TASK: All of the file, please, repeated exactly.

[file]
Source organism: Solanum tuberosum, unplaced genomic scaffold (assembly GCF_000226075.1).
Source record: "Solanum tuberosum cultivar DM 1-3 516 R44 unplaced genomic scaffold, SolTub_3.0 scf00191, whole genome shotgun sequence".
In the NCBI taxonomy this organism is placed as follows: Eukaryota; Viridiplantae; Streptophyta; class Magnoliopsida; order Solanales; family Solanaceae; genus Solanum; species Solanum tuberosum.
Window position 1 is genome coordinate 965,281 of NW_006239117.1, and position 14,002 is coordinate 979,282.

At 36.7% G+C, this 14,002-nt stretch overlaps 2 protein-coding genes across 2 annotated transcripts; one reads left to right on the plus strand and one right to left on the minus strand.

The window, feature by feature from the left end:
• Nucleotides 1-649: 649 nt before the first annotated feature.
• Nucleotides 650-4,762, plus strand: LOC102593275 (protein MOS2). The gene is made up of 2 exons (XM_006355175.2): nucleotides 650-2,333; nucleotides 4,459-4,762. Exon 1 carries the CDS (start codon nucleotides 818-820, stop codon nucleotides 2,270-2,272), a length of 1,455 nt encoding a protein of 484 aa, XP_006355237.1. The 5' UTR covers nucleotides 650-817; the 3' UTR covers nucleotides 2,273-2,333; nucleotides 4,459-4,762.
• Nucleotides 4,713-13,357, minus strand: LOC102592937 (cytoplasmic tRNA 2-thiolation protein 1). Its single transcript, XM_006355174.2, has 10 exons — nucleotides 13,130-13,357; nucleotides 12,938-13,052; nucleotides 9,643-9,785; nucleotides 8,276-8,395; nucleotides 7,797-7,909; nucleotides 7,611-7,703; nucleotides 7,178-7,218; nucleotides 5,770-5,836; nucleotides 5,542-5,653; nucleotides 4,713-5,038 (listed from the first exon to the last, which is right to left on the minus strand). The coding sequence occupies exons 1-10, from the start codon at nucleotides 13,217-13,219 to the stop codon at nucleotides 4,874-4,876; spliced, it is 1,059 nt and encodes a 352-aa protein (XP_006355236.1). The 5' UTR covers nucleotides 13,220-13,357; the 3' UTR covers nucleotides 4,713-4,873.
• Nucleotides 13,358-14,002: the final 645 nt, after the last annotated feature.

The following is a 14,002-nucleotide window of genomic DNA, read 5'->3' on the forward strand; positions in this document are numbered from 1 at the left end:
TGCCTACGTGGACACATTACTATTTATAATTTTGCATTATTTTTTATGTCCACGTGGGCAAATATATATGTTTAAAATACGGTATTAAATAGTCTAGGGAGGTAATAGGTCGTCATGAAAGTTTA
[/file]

Source organism: Solanum tuberosum, unplaced genomic scaffold (assembly GCF_000226075.1).
Source record: "Solanum tuberosum cultivar DM 1-3 516 R44 unplaced genomic scaffold, SolTub_3.0 scf00191, whole genome shotgun sequence".
In the NCBI taxonomy this organism is placed as follows: Eukaryota; Viridiplantae; Streptophyta; class Magnoliopsida; order Solanales; family Solanaceae; genus Solanum; species Solanum tuberosum.
Window position 1 is genome coordinate 965,281 of NW_006239117.1, and position 14,002 is coordinate 979,282.

At 36.7% G+C, this 14,002-nt stretch overlaps 2 protein-coding genes across 2 annotated transcripts; one reads left to right on the plus strand and one right to left on the minus strand.

The window, feature by feature from the left end:
• Nucleotides 1-649: 649 nt before the first annotated feature.
• Nucleotides 650-4,762, plus strand: LOC102593275 (protein MOS2). The gene is made up of 2 exons (XM_006355175.2): nucleotides 650-2,333; nucleotides 4,459-4,762. Exon 1 carries the CDS (start codon nucleotides 818-820, stop codon nucleotides 2,270-2,272), a length of 1,455 nt encoding a protein of 484 aa, XP_006355237.1. The 5' UTR covers nucleotides 650-817; the 3' UTR covers nucleotides 2,273-2,333; nucleotides 4,459-4,762.
• Nucleotides 4,713-13,357, minus strand: LOC102592937 (cytoplasmic tRNA 2-thiolation protein 1). Its single transcript, XM_006355174.2, has 10 exons — nucleotides 13,130-13,357; nucleotides 12,938-13,052; nucleotides 9,643-9,785; nucleotides 8,276-8,395; nucleotides 7,797-7,909; nucleotides 7,611-7,703; nucleotides 7,178-7,218; nucleotides 5,770-5,836; nucleotides 5,542-5,653; nucleotides 4,713-5,038 (listed from the first exon to the last, which is right to left on the minus strand). The coding sequence occupies exons 1-10, from the start codon at nucleotides 13,217-13,219 to the stop codon at nucleotides 4,874-4,876; spliced, it is 1,059 nt and encodes a 352-aa protein (XP_006355236.1). The 5' UTR covers nucleotides 13,220-13,357; the 3' UTR covers nucleotides 4,713-4,873.
• Nucleotides 13,358-14,002: the final 645 nt, after the last annotated feature.

The following is a 14,002-nucleotide window of genomic DNA, read 5'->3' on the forward strand; positions in this document are numbered from 1 at the left end:
TGCCTACGTGGACACATTACTATTTATAATTTTGCATTATTTTTTATGTCCACGTGGGCAAATATATATGTTTAAAATACGGTATTAAATAGTCTAGGGAGGTAATAGGTCGTCATGAAAGTTTA